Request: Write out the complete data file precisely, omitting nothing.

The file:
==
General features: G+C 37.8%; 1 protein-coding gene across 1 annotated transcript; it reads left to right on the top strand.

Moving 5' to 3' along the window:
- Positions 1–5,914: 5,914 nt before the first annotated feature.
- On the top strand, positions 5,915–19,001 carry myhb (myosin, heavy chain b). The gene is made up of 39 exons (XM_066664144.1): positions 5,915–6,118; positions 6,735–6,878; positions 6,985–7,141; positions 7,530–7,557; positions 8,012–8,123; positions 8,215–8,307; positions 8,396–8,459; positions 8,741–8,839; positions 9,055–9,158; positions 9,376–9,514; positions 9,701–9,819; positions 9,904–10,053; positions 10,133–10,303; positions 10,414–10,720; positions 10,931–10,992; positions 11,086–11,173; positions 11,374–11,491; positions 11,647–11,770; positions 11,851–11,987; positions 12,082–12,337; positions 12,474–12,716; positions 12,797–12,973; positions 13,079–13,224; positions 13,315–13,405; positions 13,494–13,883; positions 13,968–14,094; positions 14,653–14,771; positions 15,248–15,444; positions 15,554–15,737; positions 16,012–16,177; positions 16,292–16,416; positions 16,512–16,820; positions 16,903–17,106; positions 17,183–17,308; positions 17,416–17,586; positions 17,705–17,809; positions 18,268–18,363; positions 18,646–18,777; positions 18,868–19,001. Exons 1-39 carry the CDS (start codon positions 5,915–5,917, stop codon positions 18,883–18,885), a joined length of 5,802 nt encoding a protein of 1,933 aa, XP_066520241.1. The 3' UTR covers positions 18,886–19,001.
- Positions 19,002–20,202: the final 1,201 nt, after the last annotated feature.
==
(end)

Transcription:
General features: G+C 37.8%; 1 protein-coding gene across 1 annotated transcript; it reads left to right on the top strand.

Moving 5' to 3' along the window:
- Positions 1–5,914: 5,914 nt before the first annotated feature.
- On the top strand, positions 5,915–19,001 carry myhb (myosin, heavy chain b). The gene is made up of 39 exons (XM_066664144.1): positions 5,915–6,118; positions 6,735–6,878; positions 6,985–7,141; positions 7,530–7,557; positions 8,012–8,123; positions 8,215–8,307; positions 8,396–8,459; positions 8,741–8,839; positions 9,055–9,158; positions 9,376–9,514; positions 9,701–9,819; positions 9,904–10,053; positions 10,133–10,303; positions 10,414–10,720; positions 10,931–10,992; positions 11,086–11,173; positions 11,374–11,491; positions 11,647–11,770; positions 11,851–11,987; positions 12,082–12,337; positions 12,474–12,716; positions 12,797–12,973; positions 13,079–13,224; positions 13,315–13,405; positions 13,494–13,883; positions 13,968–14,094; positions 14,653–14,771; positions 15,248–15,444; positions 15,554–15,737; positions 16,012–16,177; positions 16,292–16,416; positions 16,512–16,820; positions 16,903–17,106; positions 17,183–17,308; positions 17,416–17,586; positions 17,705–17,809; positions 18,268–18,363; positions 18,646–18,777; positions 18,868–19,001. Exons 1-39 carry the CDS (start codon positions 5,915–5,917, stop codon positions 18,883–18,885), a joined length of 5,802 nt encoding a protein of 1,933 aa, XP_066520241.1. The 3' UTR covers positions 18,886–19,001.
- Positions 19,002–20,202: the final 1,201 nt, after the last annotated feature.